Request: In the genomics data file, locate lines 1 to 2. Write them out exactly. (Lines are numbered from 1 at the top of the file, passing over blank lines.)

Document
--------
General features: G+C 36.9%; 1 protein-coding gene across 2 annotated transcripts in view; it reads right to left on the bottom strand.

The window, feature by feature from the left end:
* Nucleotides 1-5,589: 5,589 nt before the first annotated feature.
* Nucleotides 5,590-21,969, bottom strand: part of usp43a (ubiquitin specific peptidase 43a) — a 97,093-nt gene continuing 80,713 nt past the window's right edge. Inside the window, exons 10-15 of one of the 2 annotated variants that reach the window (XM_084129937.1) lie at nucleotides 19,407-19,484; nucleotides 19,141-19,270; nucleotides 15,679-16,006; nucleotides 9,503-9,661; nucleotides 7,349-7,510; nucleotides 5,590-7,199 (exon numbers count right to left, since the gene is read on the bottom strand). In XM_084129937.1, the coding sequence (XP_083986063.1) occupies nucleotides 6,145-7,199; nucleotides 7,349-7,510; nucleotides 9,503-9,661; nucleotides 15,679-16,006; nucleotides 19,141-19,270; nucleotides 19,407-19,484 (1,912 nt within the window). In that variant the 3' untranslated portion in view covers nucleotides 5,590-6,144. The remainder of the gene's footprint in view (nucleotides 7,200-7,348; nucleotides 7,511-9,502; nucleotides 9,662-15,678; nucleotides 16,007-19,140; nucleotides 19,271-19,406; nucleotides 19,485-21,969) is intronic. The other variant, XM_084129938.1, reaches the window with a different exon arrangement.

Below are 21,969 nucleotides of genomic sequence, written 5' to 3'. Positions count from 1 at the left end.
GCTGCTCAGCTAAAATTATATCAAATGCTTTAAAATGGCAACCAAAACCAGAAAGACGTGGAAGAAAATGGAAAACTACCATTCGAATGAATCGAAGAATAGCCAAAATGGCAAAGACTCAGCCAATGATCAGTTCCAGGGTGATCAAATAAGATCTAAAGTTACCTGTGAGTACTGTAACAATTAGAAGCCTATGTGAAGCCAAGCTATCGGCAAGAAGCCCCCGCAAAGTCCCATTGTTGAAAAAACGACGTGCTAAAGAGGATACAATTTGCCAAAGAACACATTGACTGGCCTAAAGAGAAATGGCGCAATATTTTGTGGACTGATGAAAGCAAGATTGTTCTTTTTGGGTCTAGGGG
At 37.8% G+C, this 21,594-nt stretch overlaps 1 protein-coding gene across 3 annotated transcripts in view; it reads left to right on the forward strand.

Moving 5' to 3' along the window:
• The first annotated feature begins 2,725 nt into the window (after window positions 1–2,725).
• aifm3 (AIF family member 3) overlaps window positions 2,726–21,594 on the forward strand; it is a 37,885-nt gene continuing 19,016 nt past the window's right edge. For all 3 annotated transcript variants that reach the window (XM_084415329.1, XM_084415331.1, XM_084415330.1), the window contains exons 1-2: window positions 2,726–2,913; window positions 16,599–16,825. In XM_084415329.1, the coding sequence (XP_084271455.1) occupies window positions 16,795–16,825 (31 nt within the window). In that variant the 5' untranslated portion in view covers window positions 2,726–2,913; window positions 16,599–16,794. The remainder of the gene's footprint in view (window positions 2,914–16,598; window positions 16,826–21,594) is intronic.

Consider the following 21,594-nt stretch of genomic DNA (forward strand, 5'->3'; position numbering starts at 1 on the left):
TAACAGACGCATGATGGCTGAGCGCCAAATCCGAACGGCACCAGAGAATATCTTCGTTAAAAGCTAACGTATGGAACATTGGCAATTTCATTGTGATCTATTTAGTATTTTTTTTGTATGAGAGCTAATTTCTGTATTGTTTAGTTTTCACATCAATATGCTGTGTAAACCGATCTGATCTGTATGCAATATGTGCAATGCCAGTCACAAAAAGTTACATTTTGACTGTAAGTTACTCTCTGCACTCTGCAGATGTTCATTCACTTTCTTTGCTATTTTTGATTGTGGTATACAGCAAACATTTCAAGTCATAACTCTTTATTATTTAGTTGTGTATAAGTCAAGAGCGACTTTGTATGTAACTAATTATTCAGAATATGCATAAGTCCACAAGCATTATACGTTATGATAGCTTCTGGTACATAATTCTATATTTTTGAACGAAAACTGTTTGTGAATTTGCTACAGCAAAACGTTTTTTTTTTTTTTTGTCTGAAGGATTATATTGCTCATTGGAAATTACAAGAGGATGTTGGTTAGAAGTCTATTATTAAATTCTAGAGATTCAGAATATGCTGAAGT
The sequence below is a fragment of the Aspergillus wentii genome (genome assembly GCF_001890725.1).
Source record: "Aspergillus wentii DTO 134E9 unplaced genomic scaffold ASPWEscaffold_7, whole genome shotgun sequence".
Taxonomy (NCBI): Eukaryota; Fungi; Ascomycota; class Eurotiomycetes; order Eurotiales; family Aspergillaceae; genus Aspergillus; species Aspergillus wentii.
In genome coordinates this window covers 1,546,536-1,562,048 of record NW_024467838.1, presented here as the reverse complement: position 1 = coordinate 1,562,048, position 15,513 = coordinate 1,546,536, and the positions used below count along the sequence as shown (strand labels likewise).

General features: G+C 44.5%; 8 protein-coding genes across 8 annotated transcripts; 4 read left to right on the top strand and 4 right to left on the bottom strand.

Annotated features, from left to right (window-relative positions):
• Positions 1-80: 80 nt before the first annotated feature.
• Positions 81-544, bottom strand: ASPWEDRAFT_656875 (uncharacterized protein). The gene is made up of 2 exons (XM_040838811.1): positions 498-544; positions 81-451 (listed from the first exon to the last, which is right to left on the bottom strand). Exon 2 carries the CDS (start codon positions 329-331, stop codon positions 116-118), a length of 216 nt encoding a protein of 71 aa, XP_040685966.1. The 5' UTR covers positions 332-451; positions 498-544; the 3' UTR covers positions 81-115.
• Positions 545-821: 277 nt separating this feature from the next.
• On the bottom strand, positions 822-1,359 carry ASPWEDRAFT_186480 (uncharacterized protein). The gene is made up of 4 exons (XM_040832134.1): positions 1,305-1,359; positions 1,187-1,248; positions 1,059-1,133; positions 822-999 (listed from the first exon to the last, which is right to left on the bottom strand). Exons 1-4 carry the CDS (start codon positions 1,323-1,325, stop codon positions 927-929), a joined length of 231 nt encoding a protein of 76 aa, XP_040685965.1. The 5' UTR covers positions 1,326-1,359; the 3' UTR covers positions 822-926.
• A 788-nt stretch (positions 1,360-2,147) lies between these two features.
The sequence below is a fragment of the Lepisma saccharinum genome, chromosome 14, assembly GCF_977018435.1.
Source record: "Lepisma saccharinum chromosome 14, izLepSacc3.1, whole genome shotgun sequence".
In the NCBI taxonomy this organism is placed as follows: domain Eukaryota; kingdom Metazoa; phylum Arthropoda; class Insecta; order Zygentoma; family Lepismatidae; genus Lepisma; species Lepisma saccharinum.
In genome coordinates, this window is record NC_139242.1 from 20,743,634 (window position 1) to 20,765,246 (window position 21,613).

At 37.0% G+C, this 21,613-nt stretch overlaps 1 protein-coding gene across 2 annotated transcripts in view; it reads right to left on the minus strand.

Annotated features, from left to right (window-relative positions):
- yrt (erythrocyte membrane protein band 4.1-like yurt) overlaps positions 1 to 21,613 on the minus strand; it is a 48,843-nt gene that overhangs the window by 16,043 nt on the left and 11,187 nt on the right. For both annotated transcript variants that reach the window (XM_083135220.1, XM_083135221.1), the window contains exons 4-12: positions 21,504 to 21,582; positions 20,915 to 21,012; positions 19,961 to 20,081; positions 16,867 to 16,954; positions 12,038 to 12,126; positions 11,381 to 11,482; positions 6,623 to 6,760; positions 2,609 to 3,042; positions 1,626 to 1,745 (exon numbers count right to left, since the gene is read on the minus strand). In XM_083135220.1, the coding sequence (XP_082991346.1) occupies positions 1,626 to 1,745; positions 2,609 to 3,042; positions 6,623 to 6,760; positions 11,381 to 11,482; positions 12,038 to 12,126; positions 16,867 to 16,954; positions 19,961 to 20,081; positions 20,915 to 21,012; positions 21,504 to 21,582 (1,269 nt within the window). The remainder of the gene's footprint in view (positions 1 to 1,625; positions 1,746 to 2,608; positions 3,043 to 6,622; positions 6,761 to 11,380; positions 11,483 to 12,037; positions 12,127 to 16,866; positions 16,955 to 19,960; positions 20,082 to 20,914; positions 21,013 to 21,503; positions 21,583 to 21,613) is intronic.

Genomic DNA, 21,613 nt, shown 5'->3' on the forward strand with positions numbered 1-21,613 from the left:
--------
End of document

General features: G+C 36.9%; 1 protein-coding gene across 2 annotated transcripts in view; it reads right to left on the bottom strand.

The window, feature by feature from the left end: